End Further Info End Preamble Start Supplemental Information

SUPPLEMENTARY INFORMATION:

Table of Contents

I. Authority and Background

II. Synopsis of the Notice of Proposed Rulemaking

III. Discussion

A. Scope of Applicability

B. Proposed Withdrawal of Revised General Service Lamp and General Service Incandescent Lamp Definitions

1. Five Specialty Incandescent Lamps

2. Incandescent Reflector Lamps

3. T-Shape Lamps and B, BA, CA, F, G16-1/2, G25, G30, S, and M-14 Lamps

4. Candelabra Base Lamps in Shapes B, BA, CA, F, G16-1/2

C. Withdrawal of Supplemental Definitions

IV. Overview of Data

A. Discussion of Data

B. Lamp Shipments

C. Requests for Additional Data

V. Procedural Issues and Regulatory Review

A. Review Under Executive Order 12866 and 13563

B. Review Under Executive Order 13771

C. Review Under the Regulatory Flexibility Act

D. Review Under the Paperwork Reduction Act of 1995

E. Review Under the National Environmental Policy Act of 1969

F. Review Under Executive Order 13132

G. Review Under Executive Order 12988

H. Review Under the Unfunded Mandates Reform Act of 1995

I. Review Under the Treasury and General Government Appropriations Act, 1999

J. Review Under Executive Order 12630

K. Review Under Treasury and General Government Appropriations Act, 2001

L. Review Under Executive Order 13211

VI. Public Participation

A. Attendance at Public Meeting

B. Procedure for Submitting Prepared General Statements for Distribution

C. Conduct of Public Meeting

D. Submission of Comments

E. Issues on Which DOE Seeks Comment

VII. Approval of the Office of the Secretary

I. Authority and Background

Title III, Part B of the Energy Policy and Conservation Act of 1975 (EPCA or the Act), Public Law 94-163 (42 U.S.C. 6291-6309, as codified), established the Energy Conservation Program for Consumer Products Other Than Automobiles, a program covering most major household appliances (collectively referred to as “covered products”), which includes general service lamps (GSLs), the subject of this NOPR. Amendments to EPCA in the Energy Independence and Security Act of 2007 (EISA) directed DOE to conduct two rulemaking cycles to evaluate energy conservation standards for GSLs. (42 U.S.C. 6295(i)(6)(A)-(B)) GSLs are currently defined in EPCA to include general service incandescent lamps (GSILs), compact fluorescent lamps (CFLs), general service light-emitting diode (LED) lamps and organic light-emitting diode (OLED) lamps, and any other lamps that the Secretary of Energy (Secretary) determines are used to satisfy lighting applications traditionally served by general service incandescent lamps. (42 U.S.C. 6291(30)(BB))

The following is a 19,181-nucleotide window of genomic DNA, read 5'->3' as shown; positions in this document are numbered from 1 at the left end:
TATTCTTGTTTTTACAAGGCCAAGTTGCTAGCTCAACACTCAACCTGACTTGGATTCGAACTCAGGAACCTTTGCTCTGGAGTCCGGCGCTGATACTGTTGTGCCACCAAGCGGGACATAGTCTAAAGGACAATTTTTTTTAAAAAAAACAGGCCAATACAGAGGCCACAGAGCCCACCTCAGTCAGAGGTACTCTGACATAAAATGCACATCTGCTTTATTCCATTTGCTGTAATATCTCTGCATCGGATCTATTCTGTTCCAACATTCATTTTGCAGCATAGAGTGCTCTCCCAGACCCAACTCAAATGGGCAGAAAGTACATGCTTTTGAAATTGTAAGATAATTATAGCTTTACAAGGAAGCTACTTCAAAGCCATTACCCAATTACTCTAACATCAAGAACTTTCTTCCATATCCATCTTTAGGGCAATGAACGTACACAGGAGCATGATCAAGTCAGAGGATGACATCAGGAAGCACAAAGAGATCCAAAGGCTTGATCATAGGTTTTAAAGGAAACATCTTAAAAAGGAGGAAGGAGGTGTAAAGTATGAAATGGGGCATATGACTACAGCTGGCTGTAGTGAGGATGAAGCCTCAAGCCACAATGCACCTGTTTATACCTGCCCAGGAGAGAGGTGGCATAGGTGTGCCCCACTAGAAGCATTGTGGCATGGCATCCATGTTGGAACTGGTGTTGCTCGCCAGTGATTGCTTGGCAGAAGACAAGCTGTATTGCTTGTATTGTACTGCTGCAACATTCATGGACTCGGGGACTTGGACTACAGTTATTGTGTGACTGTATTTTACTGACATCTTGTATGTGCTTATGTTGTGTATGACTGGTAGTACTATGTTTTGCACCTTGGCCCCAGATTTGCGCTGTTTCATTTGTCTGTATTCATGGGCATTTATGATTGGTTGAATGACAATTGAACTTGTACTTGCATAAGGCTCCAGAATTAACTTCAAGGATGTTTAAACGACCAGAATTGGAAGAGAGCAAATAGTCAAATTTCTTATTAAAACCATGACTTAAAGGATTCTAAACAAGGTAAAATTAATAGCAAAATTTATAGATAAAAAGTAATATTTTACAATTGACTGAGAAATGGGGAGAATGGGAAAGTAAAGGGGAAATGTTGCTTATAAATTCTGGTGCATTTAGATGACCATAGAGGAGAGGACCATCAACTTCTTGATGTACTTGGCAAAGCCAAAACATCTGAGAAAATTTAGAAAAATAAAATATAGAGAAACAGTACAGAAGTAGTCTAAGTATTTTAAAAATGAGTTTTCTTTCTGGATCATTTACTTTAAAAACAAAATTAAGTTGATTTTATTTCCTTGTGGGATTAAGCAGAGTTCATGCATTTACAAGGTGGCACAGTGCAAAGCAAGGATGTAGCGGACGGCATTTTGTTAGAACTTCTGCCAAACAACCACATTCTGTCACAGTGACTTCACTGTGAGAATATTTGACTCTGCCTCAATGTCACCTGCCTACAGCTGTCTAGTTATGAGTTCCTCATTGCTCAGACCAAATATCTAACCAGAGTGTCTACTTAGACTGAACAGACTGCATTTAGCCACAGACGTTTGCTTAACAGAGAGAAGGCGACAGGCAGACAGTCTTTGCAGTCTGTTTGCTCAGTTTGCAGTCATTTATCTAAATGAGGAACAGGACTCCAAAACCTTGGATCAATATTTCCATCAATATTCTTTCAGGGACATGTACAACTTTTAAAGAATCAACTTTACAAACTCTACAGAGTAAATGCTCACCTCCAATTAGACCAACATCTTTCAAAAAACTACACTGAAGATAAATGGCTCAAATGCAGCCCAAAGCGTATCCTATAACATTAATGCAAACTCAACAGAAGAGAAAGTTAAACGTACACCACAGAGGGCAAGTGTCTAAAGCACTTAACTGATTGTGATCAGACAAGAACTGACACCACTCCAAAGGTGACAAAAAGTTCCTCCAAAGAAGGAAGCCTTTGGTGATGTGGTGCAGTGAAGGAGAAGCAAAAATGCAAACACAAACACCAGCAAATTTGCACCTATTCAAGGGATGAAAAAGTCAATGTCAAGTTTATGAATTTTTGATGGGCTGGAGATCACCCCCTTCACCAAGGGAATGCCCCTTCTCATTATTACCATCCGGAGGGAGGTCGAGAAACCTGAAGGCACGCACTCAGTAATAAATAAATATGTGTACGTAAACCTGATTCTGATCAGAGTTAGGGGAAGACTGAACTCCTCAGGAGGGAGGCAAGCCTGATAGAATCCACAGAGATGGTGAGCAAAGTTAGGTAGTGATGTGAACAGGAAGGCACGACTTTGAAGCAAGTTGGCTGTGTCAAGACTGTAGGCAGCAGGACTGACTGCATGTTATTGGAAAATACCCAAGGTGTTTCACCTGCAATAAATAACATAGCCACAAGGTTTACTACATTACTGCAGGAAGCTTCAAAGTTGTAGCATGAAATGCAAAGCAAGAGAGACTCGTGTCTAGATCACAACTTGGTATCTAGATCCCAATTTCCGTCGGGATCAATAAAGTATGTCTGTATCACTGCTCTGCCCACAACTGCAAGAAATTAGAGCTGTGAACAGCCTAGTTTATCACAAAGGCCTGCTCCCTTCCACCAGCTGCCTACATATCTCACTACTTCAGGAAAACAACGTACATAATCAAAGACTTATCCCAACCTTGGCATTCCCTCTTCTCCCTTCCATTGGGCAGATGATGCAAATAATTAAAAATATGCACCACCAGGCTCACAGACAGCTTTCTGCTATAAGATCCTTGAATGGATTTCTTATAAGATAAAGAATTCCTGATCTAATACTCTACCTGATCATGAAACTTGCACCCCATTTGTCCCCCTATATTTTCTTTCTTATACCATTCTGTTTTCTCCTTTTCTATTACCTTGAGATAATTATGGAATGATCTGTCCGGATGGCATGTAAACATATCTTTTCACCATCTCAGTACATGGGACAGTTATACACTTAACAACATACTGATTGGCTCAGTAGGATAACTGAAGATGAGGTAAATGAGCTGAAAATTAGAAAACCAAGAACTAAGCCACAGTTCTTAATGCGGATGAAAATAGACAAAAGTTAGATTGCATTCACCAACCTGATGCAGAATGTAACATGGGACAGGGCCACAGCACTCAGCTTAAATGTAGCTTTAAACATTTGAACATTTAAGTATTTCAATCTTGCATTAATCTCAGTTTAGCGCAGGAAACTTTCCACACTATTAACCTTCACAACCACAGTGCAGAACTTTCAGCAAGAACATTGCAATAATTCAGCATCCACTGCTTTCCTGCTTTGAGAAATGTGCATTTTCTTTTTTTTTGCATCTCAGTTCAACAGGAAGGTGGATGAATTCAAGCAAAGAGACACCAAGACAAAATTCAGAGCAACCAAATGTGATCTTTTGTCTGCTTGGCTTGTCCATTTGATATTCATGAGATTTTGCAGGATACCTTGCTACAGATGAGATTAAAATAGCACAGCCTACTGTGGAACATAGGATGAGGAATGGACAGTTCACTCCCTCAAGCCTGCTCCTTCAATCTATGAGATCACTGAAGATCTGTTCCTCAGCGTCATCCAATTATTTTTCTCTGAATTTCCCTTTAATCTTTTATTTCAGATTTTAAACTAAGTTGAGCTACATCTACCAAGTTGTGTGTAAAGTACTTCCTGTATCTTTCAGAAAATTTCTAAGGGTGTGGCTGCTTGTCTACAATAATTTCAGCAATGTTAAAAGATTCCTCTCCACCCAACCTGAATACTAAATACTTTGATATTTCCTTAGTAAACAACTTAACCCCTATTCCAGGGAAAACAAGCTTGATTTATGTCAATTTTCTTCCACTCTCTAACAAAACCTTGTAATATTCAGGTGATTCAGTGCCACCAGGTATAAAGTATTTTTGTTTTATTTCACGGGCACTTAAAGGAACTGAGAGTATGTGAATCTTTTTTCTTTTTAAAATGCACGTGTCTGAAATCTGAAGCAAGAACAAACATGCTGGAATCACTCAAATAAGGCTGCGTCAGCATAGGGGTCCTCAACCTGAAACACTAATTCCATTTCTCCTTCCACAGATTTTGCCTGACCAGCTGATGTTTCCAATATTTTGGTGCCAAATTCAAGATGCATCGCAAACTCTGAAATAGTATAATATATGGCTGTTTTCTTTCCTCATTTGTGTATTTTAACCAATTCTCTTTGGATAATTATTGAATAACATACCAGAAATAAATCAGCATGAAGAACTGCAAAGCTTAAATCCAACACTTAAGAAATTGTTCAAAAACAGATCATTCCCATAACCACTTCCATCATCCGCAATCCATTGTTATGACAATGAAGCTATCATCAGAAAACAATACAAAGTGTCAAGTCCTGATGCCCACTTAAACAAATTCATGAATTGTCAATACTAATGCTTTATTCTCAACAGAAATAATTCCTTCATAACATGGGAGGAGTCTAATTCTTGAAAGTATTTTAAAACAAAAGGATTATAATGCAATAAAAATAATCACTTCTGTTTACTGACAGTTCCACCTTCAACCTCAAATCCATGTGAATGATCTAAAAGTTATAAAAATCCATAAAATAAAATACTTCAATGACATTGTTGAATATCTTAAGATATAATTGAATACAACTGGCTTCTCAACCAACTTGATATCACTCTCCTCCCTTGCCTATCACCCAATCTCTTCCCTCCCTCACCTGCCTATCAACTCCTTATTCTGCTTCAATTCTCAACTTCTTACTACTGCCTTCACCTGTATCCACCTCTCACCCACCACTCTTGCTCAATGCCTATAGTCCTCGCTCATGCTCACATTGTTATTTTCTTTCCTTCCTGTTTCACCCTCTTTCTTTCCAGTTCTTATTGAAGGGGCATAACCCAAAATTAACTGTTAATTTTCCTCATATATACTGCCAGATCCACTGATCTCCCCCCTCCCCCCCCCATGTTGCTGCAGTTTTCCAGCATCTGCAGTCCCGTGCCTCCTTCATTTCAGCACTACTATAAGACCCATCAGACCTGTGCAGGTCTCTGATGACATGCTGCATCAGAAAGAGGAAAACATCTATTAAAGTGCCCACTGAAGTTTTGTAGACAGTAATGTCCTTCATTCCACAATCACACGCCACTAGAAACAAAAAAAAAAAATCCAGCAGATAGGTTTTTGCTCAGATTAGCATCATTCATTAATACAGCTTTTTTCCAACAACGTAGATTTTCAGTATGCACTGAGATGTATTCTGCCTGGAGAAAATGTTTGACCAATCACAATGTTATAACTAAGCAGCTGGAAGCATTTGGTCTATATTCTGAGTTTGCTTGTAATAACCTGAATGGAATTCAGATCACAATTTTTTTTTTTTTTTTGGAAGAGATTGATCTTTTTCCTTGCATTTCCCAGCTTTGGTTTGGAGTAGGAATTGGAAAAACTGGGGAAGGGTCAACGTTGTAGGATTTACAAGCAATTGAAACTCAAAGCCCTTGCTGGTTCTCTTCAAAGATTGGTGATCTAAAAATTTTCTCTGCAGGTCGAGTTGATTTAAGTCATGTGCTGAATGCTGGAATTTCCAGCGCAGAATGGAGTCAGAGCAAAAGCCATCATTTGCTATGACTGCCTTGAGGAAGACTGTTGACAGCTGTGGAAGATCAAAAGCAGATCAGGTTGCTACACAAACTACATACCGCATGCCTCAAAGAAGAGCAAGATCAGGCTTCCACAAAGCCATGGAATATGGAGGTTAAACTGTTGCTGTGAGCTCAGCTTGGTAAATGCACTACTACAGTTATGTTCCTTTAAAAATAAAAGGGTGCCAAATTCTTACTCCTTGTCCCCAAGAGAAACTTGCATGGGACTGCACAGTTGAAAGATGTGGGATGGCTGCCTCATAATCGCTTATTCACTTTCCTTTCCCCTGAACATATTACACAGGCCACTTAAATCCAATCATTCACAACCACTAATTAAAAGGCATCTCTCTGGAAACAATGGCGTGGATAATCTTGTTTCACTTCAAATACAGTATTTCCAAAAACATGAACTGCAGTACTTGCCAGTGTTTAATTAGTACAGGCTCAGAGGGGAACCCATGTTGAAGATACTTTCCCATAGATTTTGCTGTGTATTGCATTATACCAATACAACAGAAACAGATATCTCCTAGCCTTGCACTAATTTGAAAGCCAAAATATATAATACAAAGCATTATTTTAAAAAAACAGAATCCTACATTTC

For the first rulemaking cycle, Congress instructed DOE to initiate a rulemaking process prior to January 1, 2014, to consider two questions: (1) Whether to amend energy conservation standards for general service lamps and (2) whether “the exemptions for certain incandescent lamps should be maintained or discontinued.” (42 U.S.C. 6295(i)(6)(A)(i)) Further, if the Secretary determines that the standards in effect for GSILs should be amended, EPCA provides that a final rule must be published by January 1, 2017, with a compliance date at least 3 years after the date on which the final rule is published. (42 U.S.C. 6295(i)(6)(A)(iii)) In developing such a rule, DOE must consider a minimum efficacy standard of 45 lumens per watt (lm/W). (42 U.S.C. 6295(i)(6)(A)(ii)) If DOE fails to complete a rulemaking in accordance with 42 U.S.C. 6295(i)(6)(A)(i)-(iv) or a final rule from the first rulemaking cycle does not produce savings greater than or equal to the savings from a minimum efficacy standard of 45 lm/W, the statute provides a “backstop” under which DOE must prohibit sales of GSLs that do not meet a minimum 45 lm/W standard Start Printed Page 3122beginning on January 1, 2020. (42 U.S.C. 6295(i)(6)(A)(v))

The EISA-prescribed amendments further directed DOE to initiate a second rulemaking cycle by January 1, 2020, to determine whether standards in effect for GSILs should be amended with more-stringent requirements and if the exemptions for certain incandescent lamps should be maintained or discontinued. (42 U.S.C. 6295(i)(6)(B)(i)) For this second review of energy conservation standards, the scope is not limited to incandescent lamp technologies. (42 U.S.C. 6295(i)(6)(B)(ii))